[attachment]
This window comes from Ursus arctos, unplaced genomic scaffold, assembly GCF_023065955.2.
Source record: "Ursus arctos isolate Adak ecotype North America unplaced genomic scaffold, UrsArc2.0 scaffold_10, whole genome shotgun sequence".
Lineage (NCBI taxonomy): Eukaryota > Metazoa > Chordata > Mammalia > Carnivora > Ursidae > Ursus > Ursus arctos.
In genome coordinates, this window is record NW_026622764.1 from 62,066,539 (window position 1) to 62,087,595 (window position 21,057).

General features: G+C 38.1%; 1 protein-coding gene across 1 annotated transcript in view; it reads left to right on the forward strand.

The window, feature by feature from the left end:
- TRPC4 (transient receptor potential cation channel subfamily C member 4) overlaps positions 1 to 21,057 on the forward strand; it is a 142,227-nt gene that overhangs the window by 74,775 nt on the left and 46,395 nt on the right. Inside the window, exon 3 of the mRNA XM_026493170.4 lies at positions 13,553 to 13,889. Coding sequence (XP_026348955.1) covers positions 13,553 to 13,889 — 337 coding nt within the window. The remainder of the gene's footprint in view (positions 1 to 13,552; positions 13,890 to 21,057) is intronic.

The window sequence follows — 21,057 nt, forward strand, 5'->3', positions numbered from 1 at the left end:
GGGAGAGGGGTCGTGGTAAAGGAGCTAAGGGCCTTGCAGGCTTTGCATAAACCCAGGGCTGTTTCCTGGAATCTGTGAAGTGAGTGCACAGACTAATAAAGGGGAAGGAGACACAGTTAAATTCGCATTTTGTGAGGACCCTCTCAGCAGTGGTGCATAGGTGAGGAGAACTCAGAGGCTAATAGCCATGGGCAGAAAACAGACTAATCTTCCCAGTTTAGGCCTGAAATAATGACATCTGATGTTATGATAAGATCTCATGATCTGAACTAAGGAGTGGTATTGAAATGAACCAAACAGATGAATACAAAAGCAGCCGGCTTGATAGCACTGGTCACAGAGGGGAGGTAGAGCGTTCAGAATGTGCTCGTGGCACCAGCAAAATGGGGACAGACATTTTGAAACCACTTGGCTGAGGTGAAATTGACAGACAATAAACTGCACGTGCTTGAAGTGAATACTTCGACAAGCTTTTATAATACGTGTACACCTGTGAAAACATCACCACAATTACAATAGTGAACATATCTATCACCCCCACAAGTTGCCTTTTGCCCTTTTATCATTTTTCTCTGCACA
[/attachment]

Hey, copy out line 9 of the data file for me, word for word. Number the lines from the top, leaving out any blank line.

GGGAGAGGGGTCGTGGTAAAGGAGCTAAGGGCCTTGCAGGCTTTGCATAAACCCAGGGCTGTTTCCTGGAATCTGTGAAGTGAGTGCACAGACTAATAAAGGGGAAGGAGACACAGTTAAATTCGCATTTTGTGAGGACCCTCTCAGCAGTGGTGCATAGGTGAGGAGAACTCAGAGGCTAATAGCCATGGGCAGAAAACAGACTAATCTTCCCAGTTTAGGCCTGAAATAATGACATCTGATGTTATGATAAGATCTCATGATCTGAACTAAGGAGTGGTATTGAAATGAACCAAACAGATGAATACAAAAGCAGCCGGCTTGATAGCACTGGTCACAGAGGGGAGGTAGAGCGTTCAGAATGTGCTCGTGGCACCAGCAAAATGGGGACAGACATTTTGAAACCACTTGGCTGAGGTGAAATTGACAGACAATAAACTGCACGTGCTTGAAGTGAATACTTCGACAAGCTTTTATAATACGTGTACACCTGTGAAAACATCACCACAATTACAATAGTGAACATATCTATCACCCCCACAAGTTGCCTTTTGCCCTTTTATCATTTTTCTCTGCACA